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You don’t have to be a scientist to trust nuclear energy

You don’t have to be a scientist to trust nuclear energy

Wade Allison, Emeritus Professor of Physics and Fellow of Keble College, Oxford > As the world discusses sources of energy it is spooked by an eighty-year-old fear of ionising radiation and all forms of nuclear energy. But evidence from simple observation shows that this fear is simply misplaced and that everybody should be confident in making a future with nuclear power.

Everybody knew. It was in the papers, announced by the Emperor’s Chamberlain on TV and leaked in reports from inside the Palace, no less. It only remained to admire the New Clothes when the Emperor stepped out in public for the first time.

But then the evidence showed that there were no clothes, as only the innocent eye of the country lad saw. Hans Andersen’s story is just for children? Think again.

Everybody knows that nuclear radiation is dangerous – imagined to be the most dangerous invention ever made by man. After Hiroshima and Nagasaki it mesmerised the Cold War era. Nobody could escape its influence, and today it still evokes the ultimate threat in international politics.

Everybody knows that in 1986 many thousands of people had to be evacuated from a huge zone around the nuclear plant at Chernobyl, the source of the worst ever nuclear accident. Everybody expects this zone to be uninhabitable for hundreds, perhaps thousands, of years.

But nobody told the animals in the evacuated region. Like the lad in Hans Andersen’s story, they saw only the evidence, the re-wilding of the zone. They were not evacuated; they were not told that they had been irradiated by an unseen deadly curse; they did not watch exciting disaster videos; they simply enjoyed the departure of humans. Indeed, numerous wildlife videos show that they are thriving today, whether radioactive or not.

And what happened in the nuclear “disaster” at Fukushima Daiichi in 2011? The extreme reaction by the authorities and the media caused severe mental, social and economic hardship, although no health effect of the radiation “is ever likely to be discernible” – as the UNSCEAR Committee eventually reported. No such panic would have occurred if adequate public education had been given in schools – as it is in Japan for the real danger from earthquake and tsunami. But such knowledge and familiarity with nature is needed worldwide. Mankind did not invent nuclear radiation, only the horror story that he has mistakenly spread with it. Natural science explains that nuclear energy and its radiation are essential ingredients of the environment that were particularly active before the Solar System formed. Then, even to survive on Earth at all, biological life had to evolve layers of fool proof protection against radiation despite its energy. Only when it succeeded, did life in our naturally radioactive environment become possible. That is just one of the reasons why radiation is particularly safe in practice and nuclear power has such a clean safety record.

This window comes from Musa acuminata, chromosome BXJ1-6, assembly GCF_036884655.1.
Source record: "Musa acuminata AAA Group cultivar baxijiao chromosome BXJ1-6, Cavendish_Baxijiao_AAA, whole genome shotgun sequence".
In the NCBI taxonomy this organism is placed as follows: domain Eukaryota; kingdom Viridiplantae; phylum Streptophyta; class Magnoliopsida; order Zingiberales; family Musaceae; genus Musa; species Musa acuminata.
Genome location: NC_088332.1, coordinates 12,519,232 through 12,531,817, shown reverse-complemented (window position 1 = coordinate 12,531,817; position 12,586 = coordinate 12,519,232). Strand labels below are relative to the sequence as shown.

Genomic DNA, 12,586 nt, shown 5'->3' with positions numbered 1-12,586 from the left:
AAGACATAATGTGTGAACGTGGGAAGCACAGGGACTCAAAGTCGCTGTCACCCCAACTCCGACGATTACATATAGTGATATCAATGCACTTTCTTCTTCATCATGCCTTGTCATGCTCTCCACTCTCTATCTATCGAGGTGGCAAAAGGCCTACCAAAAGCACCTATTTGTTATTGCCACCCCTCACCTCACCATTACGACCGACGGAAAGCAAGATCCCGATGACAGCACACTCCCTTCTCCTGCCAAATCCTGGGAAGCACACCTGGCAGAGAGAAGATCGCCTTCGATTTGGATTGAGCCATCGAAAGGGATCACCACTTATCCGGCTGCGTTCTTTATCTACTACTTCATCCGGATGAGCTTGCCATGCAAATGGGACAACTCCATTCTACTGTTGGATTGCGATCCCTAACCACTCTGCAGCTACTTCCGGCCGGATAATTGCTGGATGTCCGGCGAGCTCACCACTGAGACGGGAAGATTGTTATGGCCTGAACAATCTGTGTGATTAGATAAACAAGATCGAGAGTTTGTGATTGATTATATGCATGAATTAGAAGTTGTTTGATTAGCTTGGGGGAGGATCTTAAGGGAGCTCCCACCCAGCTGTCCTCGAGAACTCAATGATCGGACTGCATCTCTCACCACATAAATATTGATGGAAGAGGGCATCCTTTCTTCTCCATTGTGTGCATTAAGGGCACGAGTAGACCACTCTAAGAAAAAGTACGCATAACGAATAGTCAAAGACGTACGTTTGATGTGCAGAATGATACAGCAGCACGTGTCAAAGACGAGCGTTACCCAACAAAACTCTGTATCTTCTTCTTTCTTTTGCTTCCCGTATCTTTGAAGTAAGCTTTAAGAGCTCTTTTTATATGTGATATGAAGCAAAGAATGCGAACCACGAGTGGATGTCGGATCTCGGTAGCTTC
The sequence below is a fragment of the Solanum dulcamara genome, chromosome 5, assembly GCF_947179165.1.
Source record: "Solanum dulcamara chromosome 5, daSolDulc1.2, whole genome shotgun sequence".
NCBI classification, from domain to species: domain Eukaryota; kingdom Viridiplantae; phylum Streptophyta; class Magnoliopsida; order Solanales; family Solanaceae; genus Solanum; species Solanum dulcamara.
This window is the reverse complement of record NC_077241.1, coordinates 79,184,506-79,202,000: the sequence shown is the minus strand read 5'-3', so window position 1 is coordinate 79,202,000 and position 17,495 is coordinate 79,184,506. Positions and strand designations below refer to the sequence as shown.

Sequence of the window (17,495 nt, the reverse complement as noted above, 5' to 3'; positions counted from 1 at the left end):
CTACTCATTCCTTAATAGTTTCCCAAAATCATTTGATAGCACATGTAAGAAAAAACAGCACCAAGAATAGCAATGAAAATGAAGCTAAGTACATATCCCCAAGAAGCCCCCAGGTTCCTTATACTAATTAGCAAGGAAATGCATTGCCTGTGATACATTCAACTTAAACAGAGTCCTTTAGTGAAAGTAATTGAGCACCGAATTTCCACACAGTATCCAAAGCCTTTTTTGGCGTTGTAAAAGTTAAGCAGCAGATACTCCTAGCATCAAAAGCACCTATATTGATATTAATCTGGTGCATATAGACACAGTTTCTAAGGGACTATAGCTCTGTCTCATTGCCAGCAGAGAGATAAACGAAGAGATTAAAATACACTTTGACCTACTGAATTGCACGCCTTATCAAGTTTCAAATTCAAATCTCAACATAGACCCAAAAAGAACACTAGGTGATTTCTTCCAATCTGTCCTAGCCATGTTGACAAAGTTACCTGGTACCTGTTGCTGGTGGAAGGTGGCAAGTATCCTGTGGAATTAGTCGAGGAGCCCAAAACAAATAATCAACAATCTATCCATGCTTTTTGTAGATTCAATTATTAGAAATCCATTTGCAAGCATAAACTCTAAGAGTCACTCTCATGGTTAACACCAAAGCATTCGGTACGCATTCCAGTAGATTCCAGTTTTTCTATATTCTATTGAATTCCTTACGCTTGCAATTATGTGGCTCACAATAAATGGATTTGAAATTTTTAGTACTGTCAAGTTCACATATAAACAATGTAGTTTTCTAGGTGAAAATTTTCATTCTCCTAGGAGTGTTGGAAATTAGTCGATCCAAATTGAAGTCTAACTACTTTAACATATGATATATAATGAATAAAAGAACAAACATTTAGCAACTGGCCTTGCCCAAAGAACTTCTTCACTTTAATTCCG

And we should not leave the story of Hiroshima and Nagasaki without comment. As in the Tokyo raid five months earlier, the death toll was high, largely due to blast and firestorm. But later cancer deaths from the radiation were less than a percent, and the genetic mutations featured in horror movies never happened.

Unfortunately, fantasies like nuclear phobia get stabilised by disengagement, the self interest of expert groups and intellectual intimidation. Fear reduces the likelihood of searching discussion. Closed professional committees insulate opinion from re-examination – as Upton Sinclair wrote “It is difficult to get a man to understand something when his salary depends on his not understanding it”. And then people feel inhibited – they think they might not be intelligent enough to understand a matter said to be complex. In these ways, nuclear phobia has become locked in public thinking despite the evidence.

Better might be expected of academia, but there, too, studies are segmented into separate disciplines that obstruct questions across boundaries. In particular, physical scientists and biologists have been too mutually isolated for the truth about radiation safety to be openly discussed. Funding, posts and departments concentrate on core subjects seen to be exciting, not on their connections.

But in clinical medicine, at least, nuclear technology and biology do meet head on. Marie Curie, winner of two Nobel Prizes in nuclear science, is best known for her seminal work in radiation medicine a century ago. If she were to return today, she would not credit the extreme precaution that now suffocates her legacy to human health, society and the natural environment. Today, the truth is that, if fossil fuels and the totally inadequate contribution of renewables are rejected, the safe and powerful contribution of nuclear energy is the energy source that remains and that mankind needs. Marie Curie said “Nothing in life is to be feared, it is only to be understood. Now is the time to understand more, so that we may fear less.” A fear of nuclear energy, like that of thunder and lightning, should be dispelled through a simple confidence in natural science. Indulging in nuclear phobia is a costly aberration that the world cannot afford.

Wade Allison,
Emeritus Professor of Physics and Fellow of Keble College, Oxford


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